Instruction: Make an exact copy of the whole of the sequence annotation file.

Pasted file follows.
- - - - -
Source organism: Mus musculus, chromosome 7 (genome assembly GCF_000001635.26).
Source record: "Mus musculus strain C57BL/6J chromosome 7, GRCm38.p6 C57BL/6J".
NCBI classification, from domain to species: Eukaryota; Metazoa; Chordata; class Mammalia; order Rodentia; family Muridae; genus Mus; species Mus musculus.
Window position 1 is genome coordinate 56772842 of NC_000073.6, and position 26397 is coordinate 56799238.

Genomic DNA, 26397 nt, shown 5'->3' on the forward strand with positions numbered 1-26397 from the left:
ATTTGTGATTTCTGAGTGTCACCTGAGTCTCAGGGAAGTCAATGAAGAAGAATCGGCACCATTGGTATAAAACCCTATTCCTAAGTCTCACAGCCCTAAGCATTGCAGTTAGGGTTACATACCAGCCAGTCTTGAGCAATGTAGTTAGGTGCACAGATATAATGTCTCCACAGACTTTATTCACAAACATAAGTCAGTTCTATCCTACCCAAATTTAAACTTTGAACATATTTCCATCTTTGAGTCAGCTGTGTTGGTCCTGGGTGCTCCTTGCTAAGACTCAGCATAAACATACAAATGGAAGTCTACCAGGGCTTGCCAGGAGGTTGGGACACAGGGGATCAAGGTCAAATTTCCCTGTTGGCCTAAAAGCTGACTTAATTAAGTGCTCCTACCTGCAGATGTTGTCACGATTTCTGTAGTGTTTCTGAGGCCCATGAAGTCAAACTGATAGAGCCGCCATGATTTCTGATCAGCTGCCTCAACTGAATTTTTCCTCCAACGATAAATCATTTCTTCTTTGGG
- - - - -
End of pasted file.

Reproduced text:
Source organism: Mus musculus, chromosome 7 (genome assembly GCF_000001635.26).
Source record: "Mus musculus strain C57BL/6J chromosome 7, GRCm38.p6 C57BL/6J".
NCBI classification, from domain to species: Eukaryota; Metazoa; Chordata; class Mammalia; order Rodentia; family Muridae; genus Mus; species Mus musculus.
Window position 1 is genome coordinate 56772842 of NC_000073.6, and position 26397 is coordinate 56799238.

Genomic DNA, 26397 nt, shown 5'->3' on the forward strand with positions numbered 1-26397 from the left:
ATTTGTGATTTCTGAGTGTCACCTGAGTCTCAGGGAAGTCAATGAAGAAGAATCGGCACCATTGGTATAAAACCCTATTCCTAAGTCTCACAGCCCTAAGCATTGCAGTTAGGGTTACATACCAGCCAGTCTTGAGCAATGTAGTTAGGTGCACAGATATAATGTCTCCACAGACTTTATTCACAAACATAAGTCAGTTCTATCCTACCCAAATTTAAACTTTGAACATATTTCCATCTTTGAGTCAGCTGTGTTGGTCCTGGGTGCTCCTTGCTAAGACTCAGCATAAACATACAAATGGAAGTCTACCAGGGCTTGCCAGGAGGTTGGGACACAGGGGATCAAGGTCAAATTTCCCTGTTGGCCTAAAAGCTGACTTAATTAAGTGCTCCTACCTGCAGATGTTGTCACGATTTCTGTAGTGTTTCTGAGGCCCATGAAGTCAAACTGATAGAGCCGCCATGATTTCTGATCAGCTGCCTCAACTGAATTTTTCCTCCAACGATAAATCATTTCTTCTTTGGG